The Story of ManCans

This is the story of how a brilliant business model convinced me, a person who does not care about scented candles in the slightest, to buy two candles on the spot.

This is the story of ManCans.

Last week I got my weekly digest of Springwise’s Top 10 Business Ideas & Opportunities (definitely worth a free subscription if you love reading about cool business ideas). Near the top of the list was a concept called ManCans.

The idea is that there are certain smells that appeal to men, but most scented candles are too flowery for us. Sure, us men might like the flowery smells, but there’s no way we’ll buy them for ourselves. Plus, the smells of ManCans let us hearken back to simpler times through scents like cigar, fresh-cut grass, dirt, NY style pizza, grandpa’s pipe, new mitt, bacon, coffee, sawdust, campfires, and gun powder (that is the actual list of ManCan scents).

Even after I saw that awesome list of scents, I still wasn’t sold. After all, I don’t own candles. I think the only thing I have in my house that is made for lighting on fire to smell good are some incense sticks I bought when I was in Japan 11 years ago.

But then I saw two things on the ManCan website. One, the company was started by a kid. As you may have noticed by my recent blog entry about Caine’s Arcade, I have a soft spot for kids who start businesses.

Two–and this is the big one, the one that made me instantly purchase the two ManCans you see in the photo here–is that the company is inherently built around the idea of helping people. You see those cans that the candles are in? Those aren’t any old cans. ManCans gets those cans by buying soup cans from local grocery stores, donating the soup to a local soup shelter, and then repurposing the cans for the candles.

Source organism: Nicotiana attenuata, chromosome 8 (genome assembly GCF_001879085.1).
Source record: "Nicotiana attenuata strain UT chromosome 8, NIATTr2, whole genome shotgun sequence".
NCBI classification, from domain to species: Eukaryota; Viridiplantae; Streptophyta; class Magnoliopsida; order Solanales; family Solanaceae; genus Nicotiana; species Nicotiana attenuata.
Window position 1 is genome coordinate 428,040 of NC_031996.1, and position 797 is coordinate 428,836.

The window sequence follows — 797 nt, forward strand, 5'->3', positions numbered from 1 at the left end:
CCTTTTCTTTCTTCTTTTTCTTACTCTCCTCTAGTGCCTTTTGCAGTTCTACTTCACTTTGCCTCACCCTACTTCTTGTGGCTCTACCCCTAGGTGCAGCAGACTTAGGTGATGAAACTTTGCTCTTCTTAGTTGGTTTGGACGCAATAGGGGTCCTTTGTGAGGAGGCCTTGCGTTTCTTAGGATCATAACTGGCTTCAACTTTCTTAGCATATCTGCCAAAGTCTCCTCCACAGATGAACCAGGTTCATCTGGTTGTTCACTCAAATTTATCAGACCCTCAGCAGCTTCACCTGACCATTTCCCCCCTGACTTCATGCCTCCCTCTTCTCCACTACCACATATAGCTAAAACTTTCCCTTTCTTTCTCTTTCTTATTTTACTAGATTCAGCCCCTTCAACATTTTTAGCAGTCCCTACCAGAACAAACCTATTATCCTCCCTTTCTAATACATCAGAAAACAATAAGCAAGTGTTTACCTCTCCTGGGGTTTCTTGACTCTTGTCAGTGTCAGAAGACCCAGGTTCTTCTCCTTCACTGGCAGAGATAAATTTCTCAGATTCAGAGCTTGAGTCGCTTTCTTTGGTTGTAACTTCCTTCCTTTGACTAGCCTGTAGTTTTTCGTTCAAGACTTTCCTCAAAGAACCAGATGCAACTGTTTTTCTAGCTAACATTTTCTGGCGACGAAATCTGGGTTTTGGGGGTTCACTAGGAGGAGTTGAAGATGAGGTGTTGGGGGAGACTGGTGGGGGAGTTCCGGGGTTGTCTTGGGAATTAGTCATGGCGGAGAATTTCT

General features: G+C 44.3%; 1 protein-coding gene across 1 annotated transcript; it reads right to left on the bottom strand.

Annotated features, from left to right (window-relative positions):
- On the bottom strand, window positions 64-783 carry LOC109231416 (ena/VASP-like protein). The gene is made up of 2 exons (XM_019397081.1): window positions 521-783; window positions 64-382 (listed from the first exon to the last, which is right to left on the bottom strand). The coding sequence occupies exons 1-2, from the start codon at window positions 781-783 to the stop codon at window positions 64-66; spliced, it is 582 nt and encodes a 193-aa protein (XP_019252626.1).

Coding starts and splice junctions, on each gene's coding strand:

Every step of the business helps someone–including people who need the help–and yet it’s a profitable business. Brilliant, absolutely brilliant. So brilliant, in fact, that I contacted them on the spot and asked if they were open to investors. (At this time they’re not, but I’m hoping to hear from them in the future.)

The only other business that is both socially good and profitable like this is Angel Baked Cookies. I’m sure there are others out there, though–do you know of any?

10 thoughts on “The Story of ManCans”

    • That’s awesome. They can’t possibly still be working out of their kitchen–I, too, would love to see their new gigs.

  1. 3 bought 🙂 Great find!

    I know lots of companies who have good components, and lots of social enterprises that are nonprofits earning revenue, but I especially love this other genre that you’ve found. Some are calling it “not-just-for-profit” businesses. Sseko is one example (my wedding shoes):


Leave a Reply

Discover more from

Subscribe now to keep reading and get access to the full archive.

Continue reading